• Socks and/or open-back slippers that are easy to slide on and off
  • Eye mask and ear plugs if you’re in a noisy ward
  • A book, magazines, games or something else to help pass the time during early labour
  • Phone charger
  • Headphones or earphones
  • Glasses or contact lenses, if you wear them (it’s worth noting that your glasses may fog up during labour and you won’t be able to wear contacts during a caesarean)
  • Snacks (EG. carb-heavy food like lollies, nuts, dried fruit, muesli bars and popcorn are great for a pick-me-up and long-lasting energy)
  • A water bottle and sports drinks or effervescent power (to help replenish your electrolytes)
  • Chewing gum or mints (to keep your breath fresh)
  • Spare change for the vending machine
  • Spare bag for dirty clothes


  • Toothbrush and toothpaste
  • Hairbrush and hair ties or hair clips
  • Shampoo and conditioner (travel size)
  • Body wash or soap
  • Deodorant
  • Face wash and moisturiser
  • Lip balm (hospitals can be very dry)
  • Tissues

For partner or support person

  • Change of clothes and extra layers in case the hospital gets cold
  • Phone charger
  • Toiletries, including toothbrush and toothpaste, deodorant, face wash, moisturiser, etc.
  • Personal entertainment, like books, magazines and games to pass the time during early labour
  • Snacks and drinks
  • Swimmers and a towel (if your partner plans on having a water birth)
  • Spare change for the vending machine

Optional items

  • Massage oil or lotion if you’d like to be massaged during labour
  • Any labour-helping devices, such as a birthing ball, heat pack or TENS pain relief machine 
  • A notepad and pen or journal if you’d like to write down anything during or after labour
  • Birthing affirmation cards
  • Essential oil diffuser
  • Bluetooth speaker
  • Extra pillows
  • Thank you gifts or cards for the staff

Baby bag checklist

  • Onesies (a few in different sizes: newborn and 0-3 months)
  • Socks or booties
  • A hat or beanie
  • Going-home outfit
  • Baby blankets, swaddles or muslin wraps
  • Burping cloth
  • Baby mittens (to prevent scratching)
  • Newborn nappies (8-10 per day - the hospital may provide these)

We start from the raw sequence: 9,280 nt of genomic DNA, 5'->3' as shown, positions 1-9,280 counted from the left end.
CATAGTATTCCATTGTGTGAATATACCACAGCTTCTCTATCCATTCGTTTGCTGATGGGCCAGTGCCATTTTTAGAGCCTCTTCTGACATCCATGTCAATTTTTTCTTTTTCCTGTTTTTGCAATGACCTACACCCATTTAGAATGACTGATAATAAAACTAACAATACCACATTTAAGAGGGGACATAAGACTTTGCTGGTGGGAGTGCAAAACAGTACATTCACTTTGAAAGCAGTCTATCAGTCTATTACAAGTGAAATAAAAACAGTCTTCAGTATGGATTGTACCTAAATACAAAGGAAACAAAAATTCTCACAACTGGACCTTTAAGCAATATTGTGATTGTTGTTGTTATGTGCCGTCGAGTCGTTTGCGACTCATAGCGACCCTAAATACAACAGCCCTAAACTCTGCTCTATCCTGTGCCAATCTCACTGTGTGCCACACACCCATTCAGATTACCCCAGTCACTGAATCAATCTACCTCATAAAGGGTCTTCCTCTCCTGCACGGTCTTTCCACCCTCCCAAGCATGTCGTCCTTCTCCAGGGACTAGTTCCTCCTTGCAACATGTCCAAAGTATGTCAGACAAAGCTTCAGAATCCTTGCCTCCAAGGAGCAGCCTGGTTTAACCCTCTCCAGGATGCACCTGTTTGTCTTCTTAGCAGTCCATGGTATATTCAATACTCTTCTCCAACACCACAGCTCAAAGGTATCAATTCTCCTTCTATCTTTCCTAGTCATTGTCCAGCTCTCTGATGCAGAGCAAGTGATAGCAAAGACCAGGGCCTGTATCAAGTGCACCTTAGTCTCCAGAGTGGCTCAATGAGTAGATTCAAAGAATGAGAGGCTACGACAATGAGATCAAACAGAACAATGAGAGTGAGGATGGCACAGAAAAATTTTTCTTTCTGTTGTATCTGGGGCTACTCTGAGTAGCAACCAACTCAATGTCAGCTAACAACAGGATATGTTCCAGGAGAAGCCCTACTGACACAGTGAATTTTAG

• Baby wipes
  • Nappy cream
  • Spare bag for dirty and soiled clothes
  • Announcement sign

Post-delivery bag

  • Loose, comfortable outfits for after birth and going home (think nursing tops and stretchy pants)
  • Breast-feeding friendly pyjamas (button-up PJs are often best)
  • Several pairs of large, comfortable, cotton underwear (preferably high-waisted and large enough to accommodate pads)
  • Maternity pads or disposable adult nappies 
  • Peri bottle (the hospital may supply one, but it never hurts to have a backup)
  • 2-3 maternity bras
  • Nursing pads
  • Nipple cream
  • Breastfeeding pillow

While it’s important to pack the essentials, it’s also worth remembering that you can only fit so much in a hospital room, so try not to go too overboard. Ideally, you should be able to fit everything into a small suitcase or duffle bag. If you have any questions, don’t hesitate to reach out to your hospital or midwife. 

You may also like

6m read
Car-birth is a thing but I was having none of it!
Labour & Birth

Labour and birth are different for everyone. Georga shares how she avoided a car birth and...

Read more
6m read
Multiples really matter | The highs and lows of raising multiples
Real Life

It's multiple births awareness week and we speak to Natasha, mother of identical twins, Mi...

Read more
6m read
Nutritional information for breastfeeding mums

Accredited Practising Dietitian at Nutrition Australia ACT Leanne Elliston, explains the i...

Read more
6m read
Tips To Get Your Child Into Your Preferred Childcare Centre
Preparing for baby

These days, childcare vacancies are few and far between, but with these tips, you could ha...

Read more